Connect with us

NFL

The NFC South Has Disintegrated, But One Team Must Survive

Thursday night’s matchup between the New Orleans Saints and Carolina Panthers could very well decide who wins the underwhelming NFC South.

Drew Brees

Someone has to win.

Even in a league where a game can end without a winner – ironically enough, the NFC South is currently led by a team with a record of 3-4-1 – the division cannot. All four teams can’t be withheld from the playoffs in order to allow four deserving teams to get in. Instead, someone from the NFC South will host, let alone play, a postseason game.

None of them deserve it right now.

In the past three weeks, the NFC South as a collective whole is a disgusting 2-9-1. Removing the Saints’ overtime victory over the Buccaneers from the equation – one of the NFC South teams had to earn the win – the NFC South is 1-8-1 over this span.

The only win? New Orleans crushing the Packers on Sunday Night Football. Translation: all of a sudden, the Saints are back on track.

Not so fast.

As impressive as New Orleans’ victory was on Sunday night, it was merely a delay of the inevitable. The win prevented the Saints from dropping to a dismal 2-5 on the year, and still has them below .500 at 3-4. The Saints will now have to face the Panthers twice, 49ers, Bengals, Ravens, and Steelers in their next six games. Losses are coming.

At the start of the season, the NFC South appeared to be one of the strongest divisions in football. The Saints, Panthers, and even Falcons looked capable of winning double-digit games, and the Buccaneers were a sneaky favorite among analysts. Once the losses started piling up, however, it became clear that ten wins would likely be enough to grab the crown, but each passing week is dropping that threshold lower.

Now, it seems possible that 9-7 might actually run away with the NFC South.

Who is doing the running?

Which of these struggling teams has the ability to win more than half of their remaining games, especially since none are currently posting a winning record?

To believe in the Saints is to assume that Drew Brees and his offense is enough to go on a tear and win games they shouldn’t. Of the four teams, the Saints have the ingredients most necessary for a winning season: quarterback, coaching, and pedigree.

To believe in the Panthers is to assume that last year was not a fluke and that their formerly strong defense can return to form for the second half of the season. Currently, the Panthers are ranked in the bottom third in the league in points and yards allowed and points and yards gained.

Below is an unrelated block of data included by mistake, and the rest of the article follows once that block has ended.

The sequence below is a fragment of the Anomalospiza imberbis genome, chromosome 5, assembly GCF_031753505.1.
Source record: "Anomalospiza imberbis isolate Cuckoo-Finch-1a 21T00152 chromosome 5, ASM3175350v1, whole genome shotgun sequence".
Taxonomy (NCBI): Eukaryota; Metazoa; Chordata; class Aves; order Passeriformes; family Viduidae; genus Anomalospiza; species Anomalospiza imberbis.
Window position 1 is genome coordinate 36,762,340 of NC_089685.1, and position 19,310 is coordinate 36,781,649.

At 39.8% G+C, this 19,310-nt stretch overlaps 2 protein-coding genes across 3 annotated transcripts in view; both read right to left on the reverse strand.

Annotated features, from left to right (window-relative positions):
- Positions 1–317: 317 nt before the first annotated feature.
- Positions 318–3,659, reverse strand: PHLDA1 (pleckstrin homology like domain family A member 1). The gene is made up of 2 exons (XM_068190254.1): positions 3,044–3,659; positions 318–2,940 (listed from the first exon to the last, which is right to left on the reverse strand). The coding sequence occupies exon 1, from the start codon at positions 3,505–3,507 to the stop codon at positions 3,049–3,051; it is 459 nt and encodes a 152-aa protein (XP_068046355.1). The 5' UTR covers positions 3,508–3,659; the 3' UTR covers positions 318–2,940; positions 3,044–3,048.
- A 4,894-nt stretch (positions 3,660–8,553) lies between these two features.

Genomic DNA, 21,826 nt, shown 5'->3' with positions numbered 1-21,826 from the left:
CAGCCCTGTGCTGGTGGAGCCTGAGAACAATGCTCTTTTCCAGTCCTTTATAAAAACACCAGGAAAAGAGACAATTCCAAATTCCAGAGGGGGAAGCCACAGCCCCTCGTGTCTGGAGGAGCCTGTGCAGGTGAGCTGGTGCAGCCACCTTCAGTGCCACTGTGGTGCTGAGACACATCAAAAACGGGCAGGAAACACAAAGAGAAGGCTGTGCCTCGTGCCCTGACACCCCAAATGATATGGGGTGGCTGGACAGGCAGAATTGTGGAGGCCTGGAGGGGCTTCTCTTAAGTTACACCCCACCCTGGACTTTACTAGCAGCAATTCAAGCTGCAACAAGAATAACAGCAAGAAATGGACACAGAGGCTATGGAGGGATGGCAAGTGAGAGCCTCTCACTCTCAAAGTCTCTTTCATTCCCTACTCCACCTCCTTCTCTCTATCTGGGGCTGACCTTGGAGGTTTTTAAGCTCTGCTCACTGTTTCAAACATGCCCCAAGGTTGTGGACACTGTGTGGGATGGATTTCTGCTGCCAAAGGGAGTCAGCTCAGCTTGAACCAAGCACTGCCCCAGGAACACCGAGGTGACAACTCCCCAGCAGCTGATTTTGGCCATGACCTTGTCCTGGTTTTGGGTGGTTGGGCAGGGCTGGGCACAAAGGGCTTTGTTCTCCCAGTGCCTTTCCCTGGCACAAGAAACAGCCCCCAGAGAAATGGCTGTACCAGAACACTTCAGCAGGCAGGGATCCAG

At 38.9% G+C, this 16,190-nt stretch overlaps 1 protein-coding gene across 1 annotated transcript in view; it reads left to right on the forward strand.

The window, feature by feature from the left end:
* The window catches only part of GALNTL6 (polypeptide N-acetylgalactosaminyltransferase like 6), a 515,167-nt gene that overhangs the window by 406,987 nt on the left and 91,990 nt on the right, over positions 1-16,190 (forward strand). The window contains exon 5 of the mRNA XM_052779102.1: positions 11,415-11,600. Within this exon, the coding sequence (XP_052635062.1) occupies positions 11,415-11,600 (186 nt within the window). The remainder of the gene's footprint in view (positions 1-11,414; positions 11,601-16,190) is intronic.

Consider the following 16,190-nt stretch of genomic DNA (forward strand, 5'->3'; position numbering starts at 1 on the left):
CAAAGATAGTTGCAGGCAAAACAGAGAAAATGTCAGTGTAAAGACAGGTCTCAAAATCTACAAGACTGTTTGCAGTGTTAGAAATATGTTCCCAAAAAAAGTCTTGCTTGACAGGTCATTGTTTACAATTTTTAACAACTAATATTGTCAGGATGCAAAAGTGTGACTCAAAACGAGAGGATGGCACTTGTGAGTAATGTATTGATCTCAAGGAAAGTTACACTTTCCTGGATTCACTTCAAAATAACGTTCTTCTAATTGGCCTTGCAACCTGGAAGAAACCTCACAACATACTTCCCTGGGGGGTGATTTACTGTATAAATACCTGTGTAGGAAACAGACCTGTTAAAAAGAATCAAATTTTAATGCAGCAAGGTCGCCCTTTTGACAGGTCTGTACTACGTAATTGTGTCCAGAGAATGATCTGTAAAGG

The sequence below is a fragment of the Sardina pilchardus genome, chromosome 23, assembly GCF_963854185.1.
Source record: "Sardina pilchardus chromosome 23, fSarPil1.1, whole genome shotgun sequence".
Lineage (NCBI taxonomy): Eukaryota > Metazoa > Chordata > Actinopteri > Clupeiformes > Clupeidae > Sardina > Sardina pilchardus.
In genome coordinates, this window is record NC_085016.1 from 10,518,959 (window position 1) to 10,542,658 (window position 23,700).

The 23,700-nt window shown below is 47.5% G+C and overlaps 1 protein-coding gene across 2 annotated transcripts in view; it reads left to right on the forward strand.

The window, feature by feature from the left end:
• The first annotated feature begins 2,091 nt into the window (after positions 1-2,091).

To believe in the Falcons is, at this point, simply a waste of time. And to believe in the Buccaneers is a cruel joke aimed at hurting next year’s draft position.

The winner – read, non-loser – of this division needs to hail from Carolina or New Orleans.

The ‘easy route’ was paved by the Saints’ nationally televised ‘Hey, We’re Not Dead Yet’ party, but the quick turnaround of playing back-to-back primetime games might actually benefit the home team riding a three-game winless streak more than the road team coming off a huge home victory. As poorly as they have played over the past few weeks, the Panthers are not wildly outmatched by the Saints, and a Thursday Night Football win over their division foes would extend Carolina’s slim lead in the division.

If the Panthers end up winning on Thursday night, New Orleans, at 3-5 and with division losses to Atlanta and Carolina, will almost certainly be facing a mountain too large to climb. If New Orleans can secure the difficult road victory – the Saints haven’t won in Carolina since 2011 – they will be poised to escape the NFC South.

As it stands now, one team from the NFC South will have a weaker record than its playoff opponent, but the beauty of the National Football League is that, whichever team is actually granted an extra life in January, no sort of upset is impossible. If the Falcons were to somehow pull off a miraculous run and steal the division crown, could they not possibly beat a Wild Card team from Detroit in Atlanta instead of London?

The success of Drew Brees and Sean Payton in New Orleans in their eight seasons together – 76-42 overall record for games in which Brees started and Payton coached – gives the Saints the edge when trying to project the remainder of the NFC South race. But again, a loss to Carolina would be crippling considering the difficulty in their upcoming games.

It is, then, with no exaggeration that the likely winner of the NFC South should be indirectly decided by Thursday night’s matchup. With so few teams making a move towards the top of the pile, every win goes one step further for separating one from the rest of the pack. In a game between the only two contenders with a realistic chance for the division crown, the winner simply won’t be caught.

Or more accurately, the loser, like the rest of the NFC South, simply won’t be able to catch up.

Click to comment

More in NFL